Hizb ut Tahrir in Indonesia: Democracy Vs. Caliphat!

Islamist group blames democracy for Indonesia's woes
The Jakarta Post, Jakarta: August 13, 2007

Despite a national consensus that a democratic system of government is the best solution for Indonesia, an Islamist group says democracy is one of the main reasons why the country is lagging behind others.

Hizbut Tahrir Indonesia spokesman Muhammad Ismail Yusanto said the situation had worsened since the economic crisis hit a number of Asian countries, including Indonesia, in the late 1990s.

"What has democracy brought us?" asked Ismail during a press conference at the International Caliphate Conference here Sunday.

"Democracy only brings us secular policies, like what's happening nowadays," he told reporters, while referring to secularism as being against sharia.

About 100,000 Muslims gathered Sunday at the Bung Karno sports stadium in Senayan, Central Jakarta, for the conference. It was a much bigger crowd than attended the group's first conference, also in Jakarta, in 2000, which was only attended by 5,000 people.

Ismail said the establishment of an Islamic caliphate would help solve this country's problems and increase development.

Official statistics show that currently 39 million Indonesians live in poverty and 22 million people are unemployed.

Millions of children also suffer from malnutrition and are unable to continue at school, Ismail added.

According to Ismail, the establishment of the caliphate would mark the application of sharia in all aspects of life and the reunification of Muslim countries all over the world.

The concept of implementing sharia in Indonesia is not new. During the constitutional debates of 1945, a clause on sharia was briefly incorporated into the constitution, but was then quickly dropped from the draft.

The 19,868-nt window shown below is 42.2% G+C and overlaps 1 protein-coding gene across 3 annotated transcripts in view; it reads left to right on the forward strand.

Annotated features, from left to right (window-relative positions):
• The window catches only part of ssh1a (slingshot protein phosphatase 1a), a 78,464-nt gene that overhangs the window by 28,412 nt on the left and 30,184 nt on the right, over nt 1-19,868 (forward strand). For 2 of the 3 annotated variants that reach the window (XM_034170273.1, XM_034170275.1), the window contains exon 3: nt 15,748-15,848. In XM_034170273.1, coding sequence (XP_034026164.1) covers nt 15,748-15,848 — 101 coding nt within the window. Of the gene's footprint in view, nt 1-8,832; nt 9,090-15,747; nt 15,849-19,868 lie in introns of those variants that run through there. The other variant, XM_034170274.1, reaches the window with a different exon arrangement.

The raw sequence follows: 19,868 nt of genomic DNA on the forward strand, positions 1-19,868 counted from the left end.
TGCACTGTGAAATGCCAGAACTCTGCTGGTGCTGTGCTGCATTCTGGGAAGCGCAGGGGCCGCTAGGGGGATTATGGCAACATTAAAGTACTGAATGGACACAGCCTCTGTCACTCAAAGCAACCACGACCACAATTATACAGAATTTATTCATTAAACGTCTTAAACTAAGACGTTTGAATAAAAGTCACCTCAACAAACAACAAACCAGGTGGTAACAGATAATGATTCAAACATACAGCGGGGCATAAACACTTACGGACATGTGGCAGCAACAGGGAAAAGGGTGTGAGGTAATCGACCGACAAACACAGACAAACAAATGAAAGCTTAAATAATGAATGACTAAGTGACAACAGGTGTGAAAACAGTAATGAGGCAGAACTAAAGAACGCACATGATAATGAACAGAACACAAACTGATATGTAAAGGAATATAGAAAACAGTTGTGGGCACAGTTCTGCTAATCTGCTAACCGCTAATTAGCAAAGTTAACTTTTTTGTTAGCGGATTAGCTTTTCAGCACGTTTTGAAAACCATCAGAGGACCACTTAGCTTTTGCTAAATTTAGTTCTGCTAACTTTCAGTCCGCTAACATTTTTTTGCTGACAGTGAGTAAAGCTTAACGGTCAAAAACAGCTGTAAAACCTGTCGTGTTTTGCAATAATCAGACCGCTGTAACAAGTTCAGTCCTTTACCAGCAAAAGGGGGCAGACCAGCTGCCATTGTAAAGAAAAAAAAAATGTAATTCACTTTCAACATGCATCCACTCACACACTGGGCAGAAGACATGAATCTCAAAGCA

The clause -- "dengan kewajiban menjalankan syariat Islam bagi pemeluk-pemeluknya" (with the obligation to live according to Islamic law for Muslims) -- was an add-on to the first principle of Pancasila, which declares belief in "the one supreme God".

Muhammadiyah chairman Din Syamsuddin, however, said the idea of caliphate (Khilafah in Arabic) concept in Indonesia would have to conform to the state ideology Pancasila.

"Khilafah shouldn't undermine the inclusivism and pluralism of the nation," Din said.

He added that non-muslims did not have to be afraid of the discourse on Khilafah as it was part of the democratic process.

"Khilafah is a good Islamic teaching. We shouldn't reject it," he said.

Both Ismail and Din also stated that Hizbut Tahrir was strongly against violence. They urged the international community to be fair in its treatment of Hizbut Tahrir as a Muslim group.

"Hizbut Tahrir doesn't support any (form of) radicalism, especially not terrorism," Din stated.

Hizbut Tahrir was founded in Baitul Maqdis, Palestine, in 1953. It is banned in several Arab and Asian countries, but Hizbut Tahrir Indonesia has grown rapidly in recent years since its arrival here in the early 1980s.

Ismail claimed that Hizbut Tahrir has about two million members in Indonesia.

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